Gabriela Zárate, Silvia González, and Adriana Pérez Chaia
The genus Propionibacterium consists of two principal groups, cutaneous and classical or dairy. Cutaneous species are predominant members of the microbial population of human skin and have also been isolated from the feces of humans and other vertebrate animals. They are often considered opportunistic organisms and have been occasionally associated with infections in humans (1).
Dairy propionibacteria are microorganisms extensively used in the industry for manufacture of Swiss-type cheeses and biological production of propionic acid and vitamin B12 (2). They can be isolated from soil, vegetables, silage, raw milk, and dairy products such as kefir and different cheeses with "eyes."
In the last decade, several studies have demonstrated probiotic properties for members of the genus Propionibacterium (3,4). The effects claimed are based on the production of bacteriocins (5), vitamins, stimulation of growth of other colonic bacteria like bifidobacteria (6), beneficial modification of the composition and metabolic activities of the intestinal microflora (3,4), immunomodulation (7), and antimu-tagenic activity (8).
It is thought that to produce many of these health benefits, the probiotic microorganisms must be able to survive the transit through the hostile conditions of the gastrointestinal tract (GIT) and remain at high levels in the intestine, avoiding removal by peristaltic contractions of the gut. In this sense, microorganisms with a short generation time or the ability to adhere to the intestinal mucosa will survive for prolonged periods in the body of the host (9). Therefore, two desirable properties for probiotic microorganisms are (1) resistance to gastric acidity, bile, and pancreatic enzymes; and (2) adhesion ability to mucosal surfaces.
Dairy bacteria are traditionally not considered to persist as normal inhabitants of the human intestinal tract. Therefore, survival under GIT conditions and adherence are important properties to be considered, and tests to study them would be useful tools.
In the present chapter we describe the methods used in our laboratory to assess survival, metabolic activity, and adhesion of dairy propionibacteria to intestinal epithelial cells after gastrointestinal digestion (10-13).
The techniques used are described under the following headings:
1. Gastrointestinal digestion in vitro: as a screening procedure for selection of acid- and bile-tolerant strains. The method considers both stresses in a sequential way instead of either of these alone, as in conventional testing. Microbial counts and |3-galactosidase activity are determined to evaluate damage produced by the digestion (10).
2. Adhesion to intestinal epithelial cells in vitro: as a useful tool to study the potential of strains to persist long enough in the intestine to exert beneficial effects (11,12).
3. Intestinal transit rate: to assess the time of permanence of the bacteria in each section of the GIT. This is important to determine the optimum sampling time in assays of adhesion to the mucosa. Spores of Bacillus stearothermophilus are commonly used as transit markers to determine the fate of bacteria in the bulk of the digestive tract (10).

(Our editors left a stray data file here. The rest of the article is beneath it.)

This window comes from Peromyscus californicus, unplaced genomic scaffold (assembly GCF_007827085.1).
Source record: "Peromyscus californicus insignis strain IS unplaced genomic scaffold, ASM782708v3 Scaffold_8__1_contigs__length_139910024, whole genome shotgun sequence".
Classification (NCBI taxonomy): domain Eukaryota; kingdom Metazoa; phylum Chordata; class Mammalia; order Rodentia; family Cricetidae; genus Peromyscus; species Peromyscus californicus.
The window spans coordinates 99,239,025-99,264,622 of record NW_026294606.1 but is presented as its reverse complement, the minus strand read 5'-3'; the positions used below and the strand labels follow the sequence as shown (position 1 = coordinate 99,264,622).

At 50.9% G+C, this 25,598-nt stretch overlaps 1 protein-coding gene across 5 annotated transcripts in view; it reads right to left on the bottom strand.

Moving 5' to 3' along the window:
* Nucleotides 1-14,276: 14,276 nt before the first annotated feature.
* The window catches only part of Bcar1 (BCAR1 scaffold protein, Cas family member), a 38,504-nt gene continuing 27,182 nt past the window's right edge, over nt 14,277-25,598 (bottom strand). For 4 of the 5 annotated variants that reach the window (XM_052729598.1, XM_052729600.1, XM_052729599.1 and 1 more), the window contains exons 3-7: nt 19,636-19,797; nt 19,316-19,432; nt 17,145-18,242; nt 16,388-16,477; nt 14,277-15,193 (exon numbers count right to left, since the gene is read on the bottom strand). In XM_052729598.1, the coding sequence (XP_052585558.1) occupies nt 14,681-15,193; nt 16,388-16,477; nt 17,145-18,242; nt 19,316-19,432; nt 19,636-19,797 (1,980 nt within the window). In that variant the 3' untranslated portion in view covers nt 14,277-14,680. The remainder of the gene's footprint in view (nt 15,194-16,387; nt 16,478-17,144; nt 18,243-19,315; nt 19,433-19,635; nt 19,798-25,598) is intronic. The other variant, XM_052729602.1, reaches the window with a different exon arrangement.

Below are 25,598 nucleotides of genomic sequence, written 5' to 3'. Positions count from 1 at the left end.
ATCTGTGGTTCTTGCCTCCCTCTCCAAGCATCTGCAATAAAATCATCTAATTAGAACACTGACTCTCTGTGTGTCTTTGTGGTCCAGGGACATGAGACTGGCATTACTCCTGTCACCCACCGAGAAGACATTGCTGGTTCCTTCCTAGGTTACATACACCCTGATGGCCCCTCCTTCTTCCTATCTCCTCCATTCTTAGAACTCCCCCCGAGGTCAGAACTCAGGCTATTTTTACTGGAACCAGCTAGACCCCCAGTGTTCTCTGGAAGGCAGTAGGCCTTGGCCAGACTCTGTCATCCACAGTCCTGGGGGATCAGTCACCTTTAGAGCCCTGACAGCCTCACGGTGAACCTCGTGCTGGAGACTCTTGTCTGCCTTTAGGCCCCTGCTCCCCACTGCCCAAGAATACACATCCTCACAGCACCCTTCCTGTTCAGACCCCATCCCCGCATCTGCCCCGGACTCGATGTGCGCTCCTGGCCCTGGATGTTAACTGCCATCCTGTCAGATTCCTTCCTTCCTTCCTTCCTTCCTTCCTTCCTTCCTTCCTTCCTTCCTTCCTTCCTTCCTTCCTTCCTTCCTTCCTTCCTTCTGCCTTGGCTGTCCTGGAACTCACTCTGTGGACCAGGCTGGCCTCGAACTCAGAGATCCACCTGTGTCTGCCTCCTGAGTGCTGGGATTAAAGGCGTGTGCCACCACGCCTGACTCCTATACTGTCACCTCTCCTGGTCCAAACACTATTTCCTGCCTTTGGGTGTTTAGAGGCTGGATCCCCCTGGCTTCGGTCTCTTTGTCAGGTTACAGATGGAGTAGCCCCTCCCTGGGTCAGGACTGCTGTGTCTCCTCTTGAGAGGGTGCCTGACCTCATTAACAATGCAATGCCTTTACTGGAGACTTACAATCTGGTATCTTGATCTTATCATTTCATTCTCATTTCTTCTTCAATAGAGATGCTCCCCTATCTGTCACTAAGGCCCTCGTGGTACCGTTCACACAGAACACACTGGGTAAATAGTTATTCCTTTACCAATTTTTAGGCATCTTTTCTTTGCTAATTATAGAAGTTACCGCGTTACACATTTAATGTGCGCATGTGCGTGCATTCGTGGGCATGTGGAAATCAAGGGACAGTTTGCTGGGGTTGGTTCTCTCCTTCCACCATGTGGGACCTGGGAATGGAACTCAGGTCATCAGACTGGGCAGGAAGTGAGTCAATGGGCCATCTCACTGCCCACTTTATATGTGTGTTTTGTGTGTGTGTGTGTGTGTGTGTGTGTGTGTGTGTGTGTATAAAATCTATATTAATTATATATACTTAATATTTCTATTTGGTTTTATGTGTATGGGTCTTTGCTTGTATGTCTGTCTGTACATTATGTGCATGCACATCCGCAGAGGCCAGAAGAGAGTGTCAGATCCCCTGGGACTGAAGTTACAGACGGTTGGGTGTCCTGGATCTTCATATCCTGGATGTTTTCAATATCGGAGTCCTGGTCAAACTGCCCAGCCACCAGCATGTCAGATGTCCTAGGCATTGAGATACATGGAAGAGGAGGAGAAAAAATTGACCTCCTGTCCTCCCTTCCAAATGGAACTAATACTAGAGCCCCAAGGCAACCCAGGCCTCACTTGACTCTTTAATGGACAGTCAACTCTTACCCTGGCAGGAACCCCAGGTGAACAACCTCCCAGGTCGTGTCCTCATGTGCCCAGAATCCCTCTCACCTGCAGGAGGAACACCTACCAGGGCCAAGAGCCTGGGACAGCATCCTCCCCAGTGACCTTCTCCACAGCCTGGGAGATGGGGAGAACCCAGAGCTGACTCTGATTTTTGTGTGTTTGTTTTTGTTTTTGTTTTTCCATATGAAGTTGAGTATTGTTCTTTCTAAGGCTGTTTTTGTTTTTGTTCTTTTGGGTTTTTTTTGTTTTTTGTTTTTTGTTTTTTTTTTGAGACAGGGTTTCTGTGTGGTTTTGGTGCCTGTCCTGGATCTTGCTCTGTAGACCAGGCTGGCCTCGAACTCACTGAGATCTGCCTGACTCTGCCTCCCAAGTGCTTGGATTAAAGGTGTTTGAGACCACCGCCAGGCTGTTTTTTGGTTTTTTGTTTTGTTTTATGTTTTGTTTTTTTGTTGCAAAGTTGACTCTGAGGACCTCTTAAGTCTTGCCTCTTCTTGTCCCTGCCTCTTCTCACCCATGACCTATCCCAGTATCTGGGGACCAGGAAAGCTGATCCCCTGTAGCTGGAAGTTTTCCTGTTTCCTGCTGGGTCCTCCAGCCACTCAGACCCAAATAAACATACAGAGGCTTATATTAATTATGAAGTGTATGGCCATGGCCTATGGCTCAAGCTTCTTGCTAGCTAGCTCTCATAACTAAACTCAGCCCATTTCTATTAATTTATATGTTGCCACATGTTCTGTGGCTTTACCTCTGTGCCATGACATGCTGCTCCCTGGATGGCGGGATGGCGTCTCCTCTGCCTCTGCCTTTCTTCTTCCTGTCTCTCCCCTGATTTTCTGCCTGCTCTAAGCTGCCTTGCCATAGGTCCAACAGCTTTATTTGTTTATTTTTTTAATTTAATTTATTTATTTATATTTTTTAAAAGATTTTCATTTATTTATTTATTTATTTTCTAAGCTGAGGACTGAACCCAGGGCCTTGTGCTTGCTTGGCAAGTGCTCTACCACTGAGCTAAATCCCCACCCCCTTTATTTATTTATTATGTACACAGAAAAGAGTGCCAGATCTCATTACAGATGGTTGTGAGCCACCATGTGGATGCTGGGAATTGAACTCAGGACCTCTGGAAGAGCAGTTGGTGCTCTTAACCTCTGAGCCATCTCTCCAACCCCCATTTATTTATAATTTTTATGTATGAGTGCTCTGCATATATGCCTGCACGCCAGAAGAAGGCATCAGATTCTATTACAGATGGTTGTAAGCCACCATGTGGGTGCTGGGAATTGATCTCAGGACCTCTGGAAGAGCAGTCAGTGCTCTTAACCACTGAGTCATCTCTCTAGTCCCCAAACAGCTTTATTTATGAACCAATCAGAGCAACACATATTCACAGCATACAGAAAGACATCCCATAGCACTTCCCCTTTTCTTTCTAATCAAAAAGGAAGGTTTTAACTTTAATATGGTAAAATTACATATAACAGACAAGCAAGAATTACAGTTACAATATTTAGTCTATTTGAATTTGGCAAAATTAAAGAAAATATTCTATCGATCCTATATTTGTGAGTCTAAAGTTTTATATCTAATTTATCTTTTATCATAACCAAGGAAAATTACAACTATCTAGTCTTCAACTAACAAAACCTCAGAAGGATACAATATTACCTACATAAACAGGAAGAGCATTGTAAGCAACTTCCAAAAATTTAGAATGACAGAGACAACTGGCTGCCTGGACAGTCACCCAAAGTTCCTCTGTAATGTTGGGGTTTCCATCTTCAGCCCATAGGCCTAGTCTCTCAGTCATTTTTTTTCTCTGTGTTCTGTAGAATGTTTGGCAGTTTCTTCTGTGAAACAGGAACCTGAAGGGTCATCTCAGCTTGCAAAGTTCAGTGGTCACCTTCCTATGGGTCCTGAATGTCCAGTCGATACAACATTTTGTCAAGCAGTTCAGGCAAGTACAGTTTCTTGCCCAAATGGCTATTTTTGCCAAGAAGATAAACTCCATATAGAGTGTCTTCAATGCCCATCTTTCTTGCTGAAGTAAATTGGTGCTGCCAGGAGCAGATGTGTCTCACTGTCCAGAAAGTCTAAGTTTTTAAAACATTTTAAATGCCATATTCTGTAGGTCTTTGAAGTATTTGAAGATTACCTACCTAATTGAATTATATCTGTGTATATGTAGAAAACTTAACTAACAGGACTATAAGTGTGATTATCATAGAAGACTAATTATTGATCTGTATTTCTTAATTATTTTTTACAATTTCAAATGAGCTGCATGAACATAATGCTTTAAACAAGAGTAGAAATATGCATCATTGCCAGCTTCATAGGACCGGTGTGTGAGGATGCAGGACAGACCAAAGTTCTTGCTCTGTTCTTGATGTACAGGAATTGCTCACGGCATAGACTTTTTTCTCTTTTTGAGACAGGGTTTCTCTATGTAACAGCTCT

4. Adhesion to the intestinal mucosa in vivo: as a useful tool to study the adhesion ability of selected strains in an animal model (11).
5. fi-galactosidase assay: most of the industrial strains of Propionibacterium have the ability to metabolize lactose. A simple assay of |3-galactosidase activity allows one to estimate the metabolic activity of the strains after gastrointestinal digestion, both in vitro and in vivo. Additional information about the ability of strains to improve lactose digestion within the intestine can be obtained (10,13-15).
1. de Man-Rogosa-Sharpe (MRS) broth (16): 10 g/L peptone, 10 g/L meat extract, 5 g/L yeast extract, 20 g/L glucose, 1.0 g/L Tween-80, 2 g/L K2HPO4, 5 g/L sodium acetate, 2 g/L ammonium citrate, 0.2 g/L MgSO4-7H2O, 0.05 g/L MnSO4-4H2O, pH 6.5. Autoclave at 121°C for 15 min and store at room temperature. Dehydrated MRS can be obtained from Difco (Detroit, MI).
2. YEL agar (sodium lactate agar): 10 g/L tryptone, 10 g/L yeast extract, 0.5 g/L L-cysteine, 0.5 g/L Tween-80, 0.25 g/L K2HPO4, 0.05 g/L MnSO4, 14 g/L sodium lactate, 15 g/L agar, pH 6.5. Autoclave at 121°C for 15 min and store at room temperature. Tryptone and yeast extract were obtained from Difco, components were from Sigma (St. Louis, MO).
3. Lactose broth: The same composition as YEL without sodium lactate. Autoclave at 121°C for 15 min and then supplement with filter-sterilized lactose for a final concentration of 1%.
4. Lactose agar: Lactose broth with 1.5% agar.
5. BHI broth: 10.0 g/L brain-heart infusion, 8.5 g/L casein peptone, 8.5 g/L meat peptone, 2.5 g/L glucose, 2.5 g/L Na2HPO4, 5.0 g/L sodium chloride, pH 7.4. Autoclave at 121°C for 15 min and store prepared media at 2-8°C protected from light.
6. Plate count agar: 5 g/L casein peptone, 2.5 g/L yeast extract, 1 g/L glucose, 14 g/L agar, pH 7.0. Autoclave at 121°C for 15 min and store at room temperature.
7. Milk-yeast extract: 10 g/L skim milk, 10 g/L glucose, 5 g/L yeast extract. pH 6.0. Autoclave for 20 min at 115°C (3/4 atm) and store at refrigeration temperature.
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